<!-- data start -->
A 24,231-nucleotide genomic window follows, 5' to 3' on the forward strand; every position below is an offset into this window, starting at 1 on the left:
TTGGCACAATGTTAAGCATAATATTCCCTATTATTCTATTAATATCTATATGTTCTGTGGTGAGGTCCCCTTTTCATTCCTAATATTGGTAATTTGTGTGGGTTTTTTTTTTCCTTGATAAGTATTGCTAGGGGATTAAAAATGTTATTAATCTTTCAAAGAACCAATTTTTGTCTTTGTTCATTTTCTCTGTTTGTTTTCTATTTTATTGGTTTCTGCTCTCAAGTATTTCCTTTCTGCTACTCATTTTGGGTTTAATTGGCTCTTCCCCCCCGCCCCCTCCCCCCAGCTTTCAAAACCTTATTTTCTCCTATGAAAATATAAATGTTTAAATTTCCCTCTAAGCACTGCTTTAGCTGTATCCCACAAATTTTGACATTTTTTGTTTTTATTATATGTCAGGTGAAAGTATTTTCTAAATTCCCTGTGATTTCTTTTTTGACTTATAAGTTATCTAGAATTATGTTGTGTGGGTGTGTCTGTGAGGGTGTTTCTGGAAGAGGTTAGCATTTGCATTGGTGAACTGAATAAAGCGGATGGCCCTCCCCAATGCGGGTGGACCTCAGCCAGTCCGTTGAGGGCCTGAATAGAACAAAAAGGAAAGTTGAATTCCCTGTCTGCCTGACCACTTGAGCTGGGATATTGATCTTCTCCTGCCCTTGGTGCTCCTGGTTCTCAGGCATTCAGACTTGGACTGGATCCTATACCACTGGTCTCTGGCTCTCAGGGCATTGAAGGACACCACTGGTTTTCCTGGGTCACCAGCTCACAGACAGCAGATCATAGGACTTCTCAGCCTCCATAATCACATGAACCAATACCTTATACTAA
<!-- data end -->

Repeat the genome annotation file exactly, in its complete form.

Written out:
A 24,231-nucleotide genomic window follows, 5' to 3' on the forward strand; every position below is an offset into this window, starting at 1 on the left:
TTGGCACAATGTTAAGCATAATATTCCCTATTATTCTATTAATATCTATATGTTCTGTGGTGAGGTCCCCTTTTCATTCCTAATATTGGTAATTTGTGTGGGTTTTTTTTTTCCTTGATAAGTATTGCTAGGGGATTAAAAATGTTATTAATCTTTCAAAGAACCAATTTTTGTCTTTGTTCATTTTCTCTGTTTGTTTTCTATTTTATTGGTTTCTGCTCTCAAGTATTTCCTTTCTGCTACTCATTTTGGGTTTAATTGGCTCTTCCCCCCCGCCCCCTCCCCCCAGCTTTCAAAACCTTATTTTCTCCTATGAAAATATAAATGTTTAAATTTCCCTCTAAGCACTGCTTTAGCTGTATCCCACAAATTTTGACATTTTTTGTTTTTATTATATGTCAGGTGAAAGTATTTTCTAAATTCCCTGTGATTTCTTTTTTGACTTATAAGTTATCTAGAATTATGTTGTGTGGGTGTGTCTGTGAGGGTGTTTCTGGAAGAGGTTAGCATTTGCATTGGTGAACTGAATAAAGCGGATGGCCCTCCCCAATGCGGGTGGACCTCAGCCAGTCCGTTGAGGGCCTGAATAGAACAAAAAGGAAAGTTGAATTCCCTGTCTGCCTGACCACTTGAGCTGGGATATTGATCTTCTCCTGCCCTTGGTGCTCCTGGTTCTCAGGCATTCAGACTTGGACTGGATCCTATACCACTGGTCTCTGGCTCTCAGGGCATTGAAGGACACCACTGGTTTTCCTGGGTCACCAGCTCACAGACAGCAGATCATAGGACTTCTCAGCCTCCATAATCACATGAACCAATACCTTATACTAA